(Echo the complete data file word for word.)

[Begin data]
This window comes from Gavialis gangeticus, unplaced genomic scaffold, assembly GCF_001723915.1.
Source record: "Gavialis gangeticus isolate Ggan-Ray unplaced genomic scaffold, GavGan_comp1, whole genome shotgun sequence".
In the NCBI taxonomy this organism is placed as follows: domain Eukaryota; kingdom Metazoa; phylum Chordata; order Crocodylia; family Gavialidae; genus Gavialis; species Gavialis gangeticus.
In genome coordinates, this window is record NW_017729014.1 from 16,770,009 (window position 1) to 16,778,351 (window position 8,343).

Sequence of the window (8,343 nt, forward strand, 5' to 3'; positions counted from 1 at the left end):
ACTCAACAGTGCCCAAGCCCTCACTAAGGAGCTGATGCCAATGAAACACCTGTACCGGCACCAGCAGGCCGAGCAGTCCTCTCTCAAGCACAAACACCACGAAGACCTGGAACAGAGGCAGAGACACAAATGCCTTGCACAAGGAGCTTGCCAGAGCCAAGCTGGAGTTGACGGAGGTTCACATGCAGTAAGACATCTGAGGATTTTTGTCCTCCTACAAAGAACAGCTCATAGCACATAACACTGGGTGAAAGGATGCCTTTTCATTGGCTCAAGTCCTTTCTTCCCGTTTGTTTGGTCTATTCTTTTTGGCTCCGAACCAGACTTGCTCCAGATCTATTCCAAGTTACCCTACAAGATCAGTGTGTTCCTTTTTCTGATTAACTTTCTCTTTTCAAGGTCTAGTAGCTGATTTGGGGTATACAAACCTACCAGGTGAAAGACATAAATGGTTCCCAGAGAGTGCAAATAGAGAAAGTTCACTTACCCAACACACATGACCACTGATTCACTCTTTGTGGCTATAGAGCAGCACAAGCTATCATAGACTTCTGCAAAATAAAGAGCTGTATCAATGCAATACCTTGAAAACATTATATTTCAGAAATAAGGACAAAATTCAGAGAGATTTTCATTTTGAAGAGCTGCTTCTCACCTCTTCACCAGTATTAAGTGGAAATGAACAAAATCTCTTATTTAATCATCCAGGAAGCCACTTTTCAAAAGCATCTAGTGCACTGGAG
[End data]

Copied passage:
This window comes from Gavialis gangeticus, unplaced genomic scaffold, assembly GCF_001723915.1.
Source record: "Gavialis gangeticus isolate Ggan-Ray unplaced genomic scaffold, GavGan_comp1, whole genome shotgun sequence".
In the NCBI taxonomy this organism is placed as follows: domain Eukaryota; kingdom Metazoa; phylum Chordata; order Crocodylia; family Gavialidae; genus Gavialis; species Gavialis gangeticus.
In genome coordinates, this window is record NW_017729014.1 from 16,770,009 (window position 1) to 16,778,351 (window position 8,343).

Sequence of the window (8,343 nt, forward strand, 5' to 3'; positions counted from 1 at the left end):
ACTCAACAGTGCCCAAGCCCTCACTAAGGAGCTGATGCCAATGAAACACCTGTACCGGCACCAGCAGGCCGAGCAGTCCTCTCTCAAGCACAAACACCACGAAGACCTGGAACAGAGGCAGAGACACAAATGCCTTGCACAAGGAGCTTGCCAGAGCCAAGCTGGAGTTGACGGAGGTTCACATGCAGTAAGACATCTGAGGATTTTTGTCCTCCTACAAAGAACAGCTCATAGCACATAACACTGGGTGAAAGGATGCCTTTTCATTGGCTCAAGTCCTTTCTTCCCGTTTGTTTGGTCTATTCTTTTTGGCTCCGAACCAGACTTGCTCCAGATCTATTCCAAGTTACCCTACAAGATCAGTGTGTTCCTTTTTCTGATTAACTTTCTCTTTTCAAGGTCTAGTAGCTGATTTGGGGTATACAAACCTACCAGGTGAAAGACATAAATGGTTCCCAGAGAGTGCAAATAGAGAAAGTTCACTTACCCAACACACATGACCACTGATTCACTCTTTGTGGCTATAGAGCAGCACAAGCTATCATAGACTTCTGCAAAATAAAGAGCTGTATCAATGCAATACCTTGAAAACATTATATTTCAGAAATAAGGACAAAATTCAGAGAGATTTTCATTTTGAAGAGCTGCTTCTCACCTCTTCACCAGTATTAAGTGGAAATGAACAAAATCTCTTATTTAATCATCCAGGAAGCCACTTTTCAAAAGCATCTAGTGCACTGGAG